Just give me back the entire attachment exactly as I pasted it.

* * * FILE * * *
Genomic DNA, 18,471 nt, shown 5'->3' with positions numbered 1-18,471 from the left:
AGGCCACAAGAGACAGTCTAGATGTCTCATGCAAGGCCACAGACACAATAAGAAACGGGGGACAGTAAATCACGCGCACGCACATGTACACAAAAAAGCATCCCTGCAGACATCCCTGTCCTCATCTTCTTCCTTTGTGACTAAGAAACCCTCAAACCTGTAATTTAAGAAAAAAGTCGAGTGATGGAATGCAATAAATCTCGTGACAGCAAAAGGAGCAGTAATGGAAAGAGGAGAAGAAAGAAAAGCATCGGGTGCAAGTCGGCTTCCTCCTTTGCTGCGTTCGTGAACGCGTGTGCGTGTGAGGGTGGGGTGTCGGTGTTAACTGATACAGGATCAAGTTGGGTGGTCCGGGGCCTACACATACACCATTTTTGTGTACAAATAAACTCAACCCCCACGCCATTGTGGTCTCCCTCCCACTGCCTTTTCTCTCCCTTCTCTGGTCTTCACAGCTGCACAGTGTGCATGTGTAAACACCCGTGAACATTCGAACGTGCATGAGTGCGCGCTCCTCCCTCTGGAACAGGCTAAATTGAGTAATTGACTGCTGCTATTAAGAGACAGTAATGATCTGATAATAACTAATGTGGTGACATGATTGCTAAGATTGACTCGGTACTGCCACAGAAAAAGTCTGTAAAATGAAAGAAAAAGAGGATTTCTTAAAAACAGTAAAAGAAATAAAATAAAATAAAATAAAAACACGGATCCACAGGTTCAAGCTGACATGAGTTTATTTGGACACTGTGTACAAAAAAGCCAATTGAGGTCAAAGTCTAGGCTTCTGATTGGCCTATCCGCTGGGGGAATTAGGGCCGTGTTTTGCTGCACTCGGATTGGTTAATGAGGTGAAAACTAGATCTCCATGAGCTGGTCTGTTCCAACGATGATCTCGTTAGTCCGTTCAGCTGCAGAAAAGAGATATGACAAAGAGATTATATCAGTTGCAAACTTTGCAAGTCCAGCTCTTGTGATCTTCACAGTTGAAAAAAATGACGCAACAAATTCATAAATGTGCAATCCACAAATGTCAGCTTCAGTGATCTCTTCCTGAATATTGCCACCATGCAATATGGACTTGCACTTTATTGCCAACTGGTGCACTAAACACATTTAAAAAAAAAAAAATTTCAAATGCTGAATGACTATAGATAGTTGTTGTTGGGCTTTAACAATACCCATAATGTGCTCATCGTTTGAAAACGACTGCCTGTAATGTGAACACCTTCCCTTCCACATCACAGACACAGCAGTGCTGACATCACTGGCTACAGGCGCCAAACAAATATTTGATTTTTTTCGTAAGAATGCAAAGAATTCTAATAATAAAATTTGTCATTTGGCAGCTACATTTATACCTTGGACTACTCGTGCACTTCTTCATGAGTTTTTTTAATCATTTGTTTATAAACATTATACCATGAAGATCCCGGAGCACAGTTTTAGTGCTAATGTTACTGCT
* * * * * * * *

Genomic DNA, 18,471 nt, shown 5'->3' with positions numbered 1-18,471 from the left:
AGGCCACAAGAGACAGTCTAGATGTCTCATGCAAGGCCACAGACACAATAAGAAACGGGGGACAGTAAATCACGCGCACGCACATGTACACAAAAAAGCATCCCTGCAGACATCCCTGTCCTCATCTTCTTCCTTTGTGACTAAGAAACCCTCAAACCTGTAATTTAAGAAAAAAGTCGAGTGATGGAATGCAATAAATCTCGTGACAGCAAAAGGAGCAGTAATGGAAAGAGGAGAAGAAAGAAAAGCATCGGGTGCAAGTCGGCTTCCTCCTTTGCTGCGTTCGTGAACGCGTGTGCGTGTGAGGGTGGGGTGTCGGTGTTAACTGATACAGGATCAAGTTGGGTGGTCCGGGGCCTACACATACACCATTTTTGTGTACAAATAAACTCAACCCCCACGCCATTGTGGTCTCCCTCCCACTGCCTTTTCTCTCCCTTCTCTGGTCTTCACAGCTGCACAGTGTGCATGTGTAAACACCCGTGAACATTCGAACGTGCATGAGTGCGCGCTCCTCCCTCTGGAACAGGCTAAATTGAGTAATTGACTGCTGCTATTAAGAGACAGTAATGATCTGATAATAACTAATGTGGTGACATGATTGCTAAGATTGACTCGGTACTGCCACAGAAAAAGTCTGTAAAATGAAAGAAAAAGAGGATTTCTTAAAAACAGTAAAAGAAATAAAATAAAATAAAATAAAAACACGGATCCACAGGTTCAAGCTGACATGAGTTTATTTGGACACTGTGTACAAAAAAGCCAATTGAGGTCAAAGTCTAGGCTTCTGATTGGCCTATCCGCTGGGGGAATTAGGGCCGTGTTTTGCTGCACTCGGATTGGTTAATGAGGTGAAAACTAGATCTCCATGAGCTGGTCTGTTCCAACGATGATCTCGTTAGTCCGTTCAGCTGCAGAAAAGAGATATGACAAAGAGATTATATCAGTTGCAAACTTTGCAAGTCCAGCTCTTGTGATCTTCACAGTTGAAAAAAATGACGCAACAAATTCATAAATGTGCAATCCACAAATGTCAGCTTCAGTGATCTCTTCCTGAATATTGCCACCATGCAATATGGACTTGCACTTTATTGCCAACTGGTGCACTAAACACATTTAAAAAAAAAAAAATTTCAAATGCTGAATGACTATAGATAGTTGTTGTTGGGCTTTAACAATACCCATAATGTGCTCATCGTTTGAAAACGACTGCCTGTAATGTGAACACCTTCCCTTCCACATCACAGACACAGCAGTGCTGACATCACTGGCTACAGGCGCCAAACAAATATTTGATTTTTTTCGTAAGAATGCAAAGAATTCTAATAATAAAATTTGTCATTTGGCAGCTACATTTATACCTTGGACTACTCGTGCACTTCTTCATGAGTTTTTTTAATCATTTGTTTATAAACATTATACCATGAAGATCCCGGAGCACAGTTTTAGTGCTAATGTTACTGCT